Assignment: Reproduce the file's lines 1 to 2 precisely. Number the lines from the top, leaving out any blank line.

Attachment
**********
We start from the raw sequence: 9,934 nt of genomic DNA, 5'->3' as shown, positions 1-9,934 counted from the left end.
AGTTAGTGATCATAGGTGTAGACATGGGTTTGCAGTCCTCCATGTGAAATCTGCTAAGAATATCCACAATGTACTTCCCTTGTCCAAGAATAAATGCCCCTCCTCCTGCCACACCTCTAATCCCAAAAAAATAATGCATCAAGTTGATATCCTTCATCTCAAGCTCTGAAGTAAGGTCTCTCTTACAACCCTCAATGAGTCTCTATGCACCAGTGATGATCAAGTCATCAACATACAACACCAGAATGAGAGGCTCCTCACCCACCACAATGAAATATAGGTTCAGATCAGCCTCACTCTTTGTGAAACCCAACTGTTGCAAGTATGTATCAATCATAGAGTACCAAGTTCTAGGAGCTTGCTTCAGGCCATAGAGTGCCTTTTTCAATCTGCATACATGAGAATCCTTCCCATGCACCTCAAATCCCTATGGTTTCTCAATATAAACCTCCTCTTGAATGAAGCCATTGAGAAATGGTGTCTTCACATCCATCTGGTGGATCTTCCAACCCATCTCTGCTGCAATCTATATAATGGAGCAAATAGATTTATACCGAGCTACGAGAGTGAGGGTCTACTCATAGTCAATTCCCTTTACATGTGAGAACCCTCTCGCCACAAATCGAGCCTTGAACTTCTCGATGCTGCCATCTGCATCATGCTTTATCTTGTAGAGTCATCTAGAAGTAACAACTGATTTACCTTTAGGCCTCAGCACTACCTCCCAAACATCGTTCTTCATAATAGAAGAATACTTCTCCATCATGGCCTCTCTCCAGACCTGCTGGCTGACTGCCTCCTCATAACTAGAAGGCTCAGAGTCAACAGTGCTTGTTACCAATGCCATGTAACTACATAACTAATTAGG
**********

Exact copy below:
We start from the raw sequence: 9,934 nt of genomic DNA, 5'->3' as shown, positions 1-9,934 counted from the left end.
AGTTAGTGATCATAGGTGTAGACATGGGTTTGCAGTCCTCCATGTGAAATCTGCTAAGAATATCCACAATGTACTTCCCTTGTCCAAGAATAAATGCCCCTCCTCCTGCCACACCTCTAATCCCAAAAAAATAATGCATCAAGTTGATATCCTTCATCTCAAGCTCTGAAGTAAGGTCTCTCTTACAACCCTCAATGAGTCTCTATGCACCAGTGATGATCAAGTCATCAACATACAACACCAGAATGAGAGGCTCCTCACCCACCACAATGAAATATAGGTTCAGATCAGCCTCACTCTTTGTGAAACCCAACTGTTGCAAGTATGTATCAATCATAGAGTACCAAGTTCTAGGAGCTTGCTTCAGGCCATAGAGTGCCTTTTTCAATCTGCATACATGAGAATCCTTCCCATGCACCTCAAATCCCTATGGTTTCTCAATATAAACCTCCTCTTGAATGAAGCCATTGAGAAATGGTGTCTTCACATCCATCTGGTGGATCTTCCAACCCATCTCTGCTGCAATCTATATAATGGAGCAAATAGATTTATACCGAGCTACGAGAGTGAGGGTCTACTCATAGTCAATTCCCTTTACATGTGAGAACCCTCTCGCCACAAATCGAGCCTTGAACTTCTCGATGCTGCCATCTGCATCATGCTTTATCTTGTAGAGTCATCTAGAAGTAACAACTGATTTACCTTTAGGCCTCAGCACTACCTCCCAAACATCGTTCTTCATAATAGAAGAATACTTCTCCATCATGGCCTCTCTCCAGACCTGCTGGCTGACTGCCTCCTCATAACTAGAAGGCTCAGAGTCAACAGTGCTTGTTACCAATGCCATGTAACTACATAACTAATTAGG